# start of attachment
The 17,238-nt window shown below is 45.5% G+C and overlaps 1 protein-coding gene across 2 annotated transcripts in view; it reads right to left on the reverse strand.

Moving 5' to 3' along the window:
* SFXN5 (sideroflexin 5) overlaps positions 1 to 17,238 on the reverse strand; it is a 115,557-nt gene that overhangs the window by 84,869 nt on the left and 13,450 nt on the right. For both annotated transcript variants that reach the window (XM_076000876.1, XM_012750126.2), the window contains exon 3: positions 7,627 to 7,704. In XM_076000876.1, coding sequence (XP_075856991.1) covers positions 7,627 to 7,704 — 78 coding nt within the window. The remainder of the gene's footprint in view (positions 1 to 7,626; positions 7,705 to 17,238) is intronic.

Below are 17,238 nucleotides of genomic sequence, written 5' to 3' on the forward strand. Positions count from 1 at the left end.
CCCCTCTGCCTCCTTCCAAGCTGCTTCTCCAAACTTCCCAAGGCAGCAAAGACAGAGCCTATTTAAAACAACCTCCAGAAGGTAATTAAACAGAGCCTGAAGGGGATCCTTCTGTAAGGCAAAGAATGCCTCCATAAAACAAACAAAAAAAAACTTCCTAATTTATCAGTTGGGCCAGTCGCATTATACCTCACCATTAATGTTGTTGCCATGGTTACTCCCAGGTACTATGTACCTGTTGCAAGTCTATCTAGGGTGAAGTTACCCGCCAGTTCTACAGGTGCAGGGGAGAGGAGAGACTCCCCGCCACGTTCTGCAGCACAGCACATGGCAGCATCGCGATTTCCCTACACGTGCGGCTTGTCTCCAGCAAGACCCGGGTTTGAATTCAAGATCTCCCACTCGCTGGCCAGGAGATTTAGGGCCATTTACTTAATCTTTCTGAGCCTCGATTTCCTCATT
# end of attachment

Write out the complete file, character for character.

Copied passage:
The 17,238-nt window shown below is 45.5% G+C and overlaps 1 protein-coding gene across 2 annotated transcripts in view; it reads right to left on the reverse strand.

Moving 5' to 3' along the window:
* SFXN5 (sideroflexin 5) overlaps positions 1 to 17,238 on the reverse strand; it is a 115,557-nt gene that overhangs the window by 84,869 nt on the left and 13,450 nt on the right. For both annotated transcript variants that reach the window (XM_076000876.1, XM_012750126.2), the window contains exon 3: positions 7,627 to 7,704. In XM_076000876.1, coding sequence (XP_075856991.1) covers positions 7,627 to 7,704 — 78 coding nt within the window. The remainder of the gene's footprint in view (positions 1 to 7,626; positions 7,705 to 17,238) is intronic.

Below are 17,238 nucleotides of genomic sequence, written 5' to 3' on the forward strand. Positions count from 1 at the left end.
CCCCTCTGCCTCCTTCCAAGCTGCTTCTCCAAACTTCCCAAGGCAGCAAAGACAGAGCCTATTTAAAACAACCTCCAGAAGGTAATTAAACAGAGCCTGAAGGGGATCCTTCTGTAAGGCAAAGAATGCCTCCATAAAACAAACAAAAAAAAACTTCCTAATTTATCAGTTGGGCCAGTCGCATTATACCTCACCATTAATGTTGTTGCCATGGTTACTCCCAGGTACTATGTACCTGTTGCAAGTCTATCTAGGGTGAAGTTACCCGCCAGTTCTACAGGTGCAGGGGAGAGGAGAGACTCCCCGCCACGTTCTGCAGCACAGCACATGGCAGCATCGCGATTTCCCTACACGTGCGGCTTGTCTCCAGCAAGACCCGGGTTTGAATTCAAGATCTCCCACTCGCTGGCCAGGAGATTTAGGGCCATTTACTTAATCTTTCTGAGCCTCGATTTCCTCATT